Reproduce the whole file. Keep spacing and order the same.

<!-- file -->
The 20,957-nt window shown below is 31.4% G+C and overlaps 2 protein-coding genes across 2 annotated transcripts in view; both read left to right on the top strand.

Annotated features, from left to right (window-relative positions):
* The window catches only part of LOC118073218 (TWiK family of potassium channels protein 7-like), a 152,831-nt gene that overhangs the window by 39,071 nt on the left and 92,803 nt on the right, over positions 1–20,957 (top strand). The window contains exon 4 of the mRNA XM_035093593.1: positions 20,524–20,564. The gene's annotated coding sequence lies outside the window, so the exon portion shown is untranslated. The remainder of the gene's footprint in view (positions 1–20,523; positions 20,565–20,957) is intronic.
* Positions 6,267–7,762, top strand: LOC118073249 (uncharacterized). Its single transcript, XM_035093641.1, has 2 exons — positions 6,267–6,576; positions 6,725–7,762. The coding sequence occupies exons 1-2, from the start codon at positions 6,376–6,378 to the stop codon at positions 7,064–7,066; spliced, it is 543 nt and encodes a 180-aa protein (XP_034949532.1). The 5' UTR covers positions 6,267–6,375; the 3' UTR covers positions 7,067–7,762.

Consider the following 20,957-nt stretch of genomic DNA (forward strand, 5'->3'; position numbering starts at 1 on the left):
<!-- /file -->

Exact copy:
The 20,957-nt window shown below is 31.4% G+C and overlaps 2 protein-coding genes across 2 annotated transcripts in view; both read left to right on the top strand.

Annotated features, from left to right (window-relative positions):
* The window catches only part of LOC118073218 (TWiK family of potassium channels protein 7-like), a 152,831-nt gene that overhangs the window by 39,071 nt on the left and 92,803 nt on the right, over positions 1–20,957 (top strand). The window contains exon 4 of the mRNA XM_035093593.1: positions 20,524–20,564. The gene's annotated coding sequence lies outside the window, so the exon portion shown is untranslated. The remainder of the gene's footprint in view (positions 1–20,523; positions 20,565–20,957) is intronic.
* Positions 6,267–7,762, top strand: LOC118073249 (uncharacterized). Its single transcript, XM_035093641.1, has 2 exons — positions 6,267–6,576; positions 6,725–7,762. The coding sequence occupies exons 1-2, from the start codon at positions 6,376–6,378 to the stop codon at positions 7,064–7,066; spliced, it is 543 nt and encodes a 180-aa protein (XP_034949532.1). The 5' UTR covers positions 6,267–6,375; the 3' UTR covers positions 7,067–7,762.

Consider the following 20,957-nt stretch of genomic DNA (forward strand, 5'->3'; position numbering starts at 1 on the left):